Long before medieval Muslims, Jews, and Christians occupied this settlement on the banks of the Rio Manzanares, prehistoric inhabitants made this central river and plateau their home.
Though there are no remains of these periods in Madrid, a visit to the Museo Nacional de Arqueologia is an adventure all its own and contains important finds from the region and across Spain‘s Iberian peninsula.
This itinerary explores what remains of early medieval Muslim Madrid. We travel through Muslim Madrid of the 9th century to the 11th century. We also continue to medieval Christian Madrid from its 11th century beginnings and onward to the 15th century.
This includes a little known 11th century Romanesque church that stands in a less-visited but very romantic corner of Madrid’s Retiro Park. Stonemasons probably constructed the chapel when Madrid was under Muslim rule.
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The 9th century Muslim city was a walled city. It was bound around the area where the Royal Palace stands today, including the territory of the Almudena Cathedral next door and areas south, just north of the current Calle Segovia. In the 12th century, the Christian walls expanded the fortified city even further south and east.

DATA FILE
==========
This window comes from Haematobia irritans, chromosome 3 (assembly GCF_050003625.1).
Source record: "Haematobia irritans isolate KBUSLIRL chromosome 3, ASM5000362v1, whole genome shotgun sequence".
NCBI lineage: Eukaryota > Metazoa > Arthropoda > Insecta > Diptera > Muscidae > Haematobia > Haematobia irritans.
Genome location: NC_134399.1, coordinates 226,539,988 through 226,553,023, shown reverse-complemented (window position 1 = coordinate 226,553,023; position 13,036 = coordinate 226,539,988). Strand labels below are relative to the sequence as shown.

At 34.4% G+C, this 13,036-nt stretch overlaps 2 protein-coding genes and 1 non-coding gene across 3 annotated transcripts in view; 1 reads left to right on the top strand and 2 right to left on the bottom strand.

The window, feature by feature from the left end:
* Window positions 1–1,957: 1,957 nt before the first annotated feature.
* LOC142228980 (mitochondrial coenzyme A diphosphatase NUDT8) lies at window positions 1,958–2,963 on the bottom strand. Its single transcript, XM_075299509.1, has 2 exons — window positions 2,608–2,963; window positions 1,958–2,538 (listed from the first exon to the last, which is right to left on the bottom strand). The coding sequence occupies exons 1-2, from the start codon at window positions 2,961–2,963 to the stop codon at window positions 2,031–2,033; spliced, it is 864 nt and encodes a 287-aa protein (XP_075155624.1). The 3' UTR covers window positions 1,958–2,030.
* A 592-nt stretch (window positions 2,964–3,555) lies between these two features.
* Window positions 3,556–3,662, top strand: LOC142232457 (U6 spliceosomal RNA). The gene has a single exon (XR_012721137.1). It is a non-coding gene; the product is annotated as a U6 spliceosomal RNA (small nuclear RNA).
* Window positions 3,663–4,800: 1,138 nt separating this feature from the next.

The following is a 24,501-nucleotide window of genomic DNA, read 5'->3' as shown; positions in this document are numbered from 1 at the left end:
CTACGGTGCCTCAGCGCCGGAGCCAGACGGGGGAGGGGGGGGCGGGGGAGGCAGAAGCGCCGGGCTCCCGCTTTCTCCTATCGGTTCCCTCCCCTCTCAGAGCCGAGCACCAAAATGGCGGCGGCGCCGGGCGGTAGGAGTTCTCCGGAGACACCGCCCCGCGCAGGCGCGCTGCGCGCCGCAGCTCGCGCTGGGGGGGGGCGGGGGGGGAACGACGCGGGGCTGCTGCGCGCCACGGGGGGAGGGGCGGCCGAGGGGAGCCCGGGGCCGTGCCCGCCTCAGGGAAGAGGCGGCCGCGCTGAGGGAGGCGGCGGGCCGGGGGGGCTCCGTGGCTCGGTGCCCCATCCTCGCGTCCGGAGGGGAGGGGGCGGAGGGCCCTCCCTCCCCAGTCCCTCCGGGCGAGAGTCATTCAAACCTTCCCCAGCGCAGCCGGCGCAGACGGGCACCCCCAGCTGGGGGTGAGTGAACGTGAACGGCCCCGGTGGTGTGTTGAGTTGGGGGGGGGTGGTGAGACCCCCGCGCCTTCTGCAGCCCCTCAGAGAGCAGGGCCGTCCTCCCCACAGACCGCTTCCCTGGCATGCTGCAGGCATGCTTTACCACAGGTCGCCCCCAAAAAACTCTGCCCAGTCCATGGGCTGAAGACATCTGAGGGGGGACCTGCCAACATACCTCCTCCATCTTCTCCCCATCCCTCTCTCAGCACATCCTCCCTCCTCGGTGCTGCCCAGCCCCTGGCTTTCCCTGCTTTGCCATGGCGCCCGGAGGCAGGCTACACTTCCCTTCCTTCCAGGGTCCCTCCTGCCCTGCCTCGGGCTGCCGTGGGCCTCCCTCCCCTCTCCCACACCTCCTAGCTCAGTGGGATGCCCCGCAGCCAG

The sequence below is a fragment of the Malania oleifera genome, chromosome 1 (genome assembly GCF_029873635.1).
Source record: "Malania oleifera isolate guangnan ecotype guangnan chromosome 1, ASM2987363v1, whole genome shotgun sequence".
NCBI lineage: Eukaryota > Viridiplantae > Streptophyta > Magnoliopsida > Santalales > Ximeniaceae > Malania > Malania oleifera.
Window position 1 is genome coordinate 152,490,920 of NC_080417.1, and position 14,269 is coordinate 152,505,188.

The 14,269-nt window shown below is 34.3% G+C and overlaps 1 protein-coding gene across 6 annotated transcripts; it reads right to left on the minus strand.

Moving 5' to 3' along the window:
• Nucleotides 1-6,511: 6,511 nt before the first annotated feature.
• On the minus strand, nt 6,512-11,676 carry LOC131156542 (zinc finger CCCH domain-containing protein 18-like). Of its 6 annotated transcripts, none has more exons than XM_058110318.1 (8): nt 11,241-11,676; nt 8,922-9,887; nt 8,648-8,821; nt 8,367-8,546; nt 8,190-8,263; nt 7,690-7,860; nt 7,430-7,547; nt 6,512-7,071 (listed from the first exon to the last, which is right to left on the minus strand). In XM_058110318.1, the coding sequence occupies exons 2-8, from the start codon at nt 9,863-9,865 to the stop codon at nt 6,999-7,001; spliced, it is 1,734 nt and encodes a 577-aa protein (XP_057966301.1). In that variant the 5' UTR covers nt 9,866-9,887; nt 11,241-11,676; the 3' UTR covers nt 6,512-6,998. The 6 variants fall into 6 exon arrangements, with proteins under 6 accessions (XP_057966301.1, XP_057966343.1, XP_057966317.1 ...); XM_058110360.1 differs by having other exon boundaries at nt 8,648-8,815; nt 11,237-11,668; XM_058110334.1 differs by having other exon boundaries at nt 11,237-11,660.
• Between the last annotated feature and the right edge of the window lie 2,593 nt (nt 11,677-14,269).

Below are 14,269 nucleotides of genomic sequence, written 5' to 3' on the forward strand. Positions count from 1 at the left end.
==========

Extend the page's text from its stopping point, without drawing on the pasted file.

The best place to begin is on the Puerta del Sol at the sculpture of the Bear and the Madroño Tree, Madrid’s emblem. All the remaining highlights of medieval Madrid are within easy walking distance from here and of each other.
Proceed next to the Puerta de Guadalajara, the Plaza de la Villa, and the Calle de Cava de San Miguel. After enjoying this traditional tavern street, continue toward the Iglesia de San Pedro El Viejo.
Next, head in the direction of the Royal Palace. Pass the Plaza de la Puerta del Moro and continue to the Catedral de Nuestra Señora de la Almudena. Just below the cathedral take in the Muralla Árabe and the Campo del Moro.
Finish at the church, Iglesia de San Nicolás de los Servitas, in the heart of the medieval neighborhood.